December 2016 Newsletter

Efforts to Reduce Greenhouse Gas Emissions Could Impact LSPs

By James J. Decoulos, LSP, Decoulos & Company, and Loss Prevention Committee

On September 16, 2016, Governor Baker issued Executive Order Number 569, “Establishing an Integrated Climate Change Strategy for the Commonwealth” (the Order).   The Order requires MassDEP to promulgate regulations by August 11, 2017, to address the Global Warming Solutions Act, Chapter 298 of the Acts of 2008 (the Act). 

The Governor issued the Order because the Supreme Judicial Court (SJC) determined that MassDEP violated the Act by failing to “address multiple sources or categories of sources of greenhouse gas emissions.”  See Isabel Kain et al. v. Department of Environmental Protection, 474 Mass. 278 (2016) (Kain). In its brief to the SJC, MassDEP acknowledged that buildings are the greatest source of greenhouse gas emissions in the state. 

The Order focuses on addressing deficiencies identified by the SJC in the Kain case and reducing greenhouse gas emissions from the state’s transportation fleet, state agency and municipal facilities, leaks from natural gas distribution systems, and gas-insulated switchgear. It also requires state agencies and municipalities to assess their vulnerability to climate change.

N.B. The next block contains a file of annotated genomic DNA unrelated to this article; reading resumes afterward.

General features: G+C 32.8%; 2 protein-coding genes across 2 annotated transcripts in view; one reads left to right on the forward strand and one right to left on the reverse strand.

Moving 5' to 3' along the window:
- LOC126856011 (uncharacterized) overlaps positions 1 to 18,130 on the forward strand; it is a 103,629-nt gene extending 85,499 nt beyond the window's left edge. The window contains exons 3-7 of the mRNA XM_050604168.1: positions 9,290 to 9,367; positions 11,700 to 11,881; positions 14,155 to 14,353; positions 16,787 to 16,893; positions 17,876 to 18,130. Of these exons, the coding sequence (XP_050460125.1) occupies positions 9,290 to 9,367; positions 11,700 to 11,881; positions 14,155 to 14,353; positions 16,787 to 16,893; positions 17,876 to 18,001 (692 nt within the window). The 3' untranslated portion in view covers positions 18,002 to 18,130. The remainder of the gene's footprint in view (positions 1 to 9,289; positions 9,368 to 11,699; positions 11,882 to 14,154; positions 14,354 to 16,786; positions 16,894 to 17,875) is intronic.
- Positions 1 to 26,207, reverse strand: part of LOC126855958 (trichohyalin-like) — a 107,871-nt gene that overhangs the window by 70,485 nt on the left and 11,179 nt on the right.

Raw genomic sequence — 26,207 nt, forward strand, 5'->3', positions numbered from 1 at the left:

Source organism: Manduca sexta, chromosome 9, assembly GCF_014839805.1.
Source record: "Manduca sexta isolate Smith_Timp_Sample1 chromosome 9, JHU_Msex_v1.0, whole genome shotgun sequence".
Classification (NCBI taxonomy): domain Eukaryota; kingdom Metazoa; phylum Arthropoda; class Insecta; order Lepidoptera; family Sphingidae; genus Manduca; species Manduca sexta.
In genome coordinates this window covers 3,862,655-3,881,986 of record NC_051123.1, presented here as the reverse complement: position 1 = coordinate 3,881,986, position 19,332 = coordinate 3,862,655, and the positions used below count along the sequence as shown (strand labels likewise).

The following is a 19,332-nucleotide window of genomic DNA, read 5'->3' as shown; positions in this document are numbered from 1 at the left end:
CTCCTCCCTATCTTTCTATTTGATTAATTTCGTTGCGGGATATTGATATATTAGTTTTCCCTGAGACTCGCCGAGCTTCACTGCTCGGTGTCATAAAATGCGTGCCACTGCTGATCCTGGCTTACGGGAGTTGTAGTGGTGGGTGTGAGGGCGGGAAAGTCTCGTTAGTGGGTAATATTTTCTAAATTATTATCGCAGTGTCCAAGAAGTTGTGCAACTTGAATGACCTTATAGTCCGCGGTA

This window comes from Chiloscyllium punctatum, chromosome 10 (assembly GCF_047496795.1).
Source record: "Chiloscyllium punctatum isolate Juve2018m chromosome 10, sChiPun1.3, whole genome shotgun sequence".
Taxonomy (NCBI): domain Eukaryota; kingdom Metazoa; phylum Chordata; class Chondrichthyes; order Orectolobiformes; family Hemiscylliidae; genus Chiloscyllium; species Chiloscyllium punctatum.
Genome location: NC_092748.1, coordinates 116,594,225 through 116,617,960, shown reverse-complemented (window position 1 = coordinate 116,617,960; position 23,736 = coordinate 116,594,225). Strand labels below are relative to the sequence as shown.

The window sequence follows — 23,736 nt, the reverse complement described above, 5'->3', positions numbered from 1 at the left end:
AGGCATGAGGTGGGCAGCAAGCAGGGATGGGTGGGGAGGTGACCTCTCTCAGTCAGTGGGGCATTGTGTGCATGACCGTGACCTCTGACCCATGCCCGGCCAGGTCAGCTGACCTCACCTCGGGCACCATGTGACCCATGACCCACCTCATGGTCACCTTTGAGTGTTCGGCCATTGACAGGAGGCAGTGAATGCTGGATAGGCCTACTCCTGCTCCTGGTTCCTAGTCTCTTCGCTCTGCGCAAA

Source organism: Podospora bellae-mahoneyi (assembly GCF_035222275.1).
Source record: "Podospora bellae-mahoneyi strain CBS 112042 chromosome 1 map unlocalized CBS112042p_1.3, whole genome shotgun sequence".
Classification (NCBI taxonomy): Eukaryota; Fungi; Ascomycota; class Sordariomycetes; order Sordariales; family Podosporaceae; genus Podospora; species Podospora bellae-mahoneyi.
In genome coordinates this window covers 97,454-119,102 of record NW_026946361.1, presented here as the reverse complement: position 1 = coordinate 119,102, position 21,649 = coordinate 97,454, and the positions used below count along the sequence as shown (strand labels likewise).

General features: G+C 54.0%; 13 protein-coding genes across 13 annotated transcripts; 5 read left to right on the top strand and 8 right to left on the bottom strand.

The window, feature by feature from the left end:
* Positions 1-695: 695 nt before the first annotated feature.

Although the Order is silent on private sector building emissions, we can expect the Commonwealth to address these greenhouse gas emissions in the near future. Improving building energy efficiencies has been a mounting demand placed on architects and heating, ventilation, and air conditioning (HVAC) engineers to address the Stretch Energy Code, an appendix to the State Building Code that allows cities and towns to implement more rigorous energy efficiency requirements for both residential and commercial buildings.

How Does This Impact LSPs?

The need for more energy efficient buildings will most likely result in more buildings with interior spaces under negative air pressures.  Where the potential for subsurface vapor intrusion exists, LSPs will need to increasingly address how the design and operation of sub-slab active and passive depressurization systems is influenced by building HVAC systems and energy building performance.  The LSPA’s Loss Prevention Committee will be addressing how indoor air mitigation measures may need to comply with local building code and zoning by-laws in an upcoming article.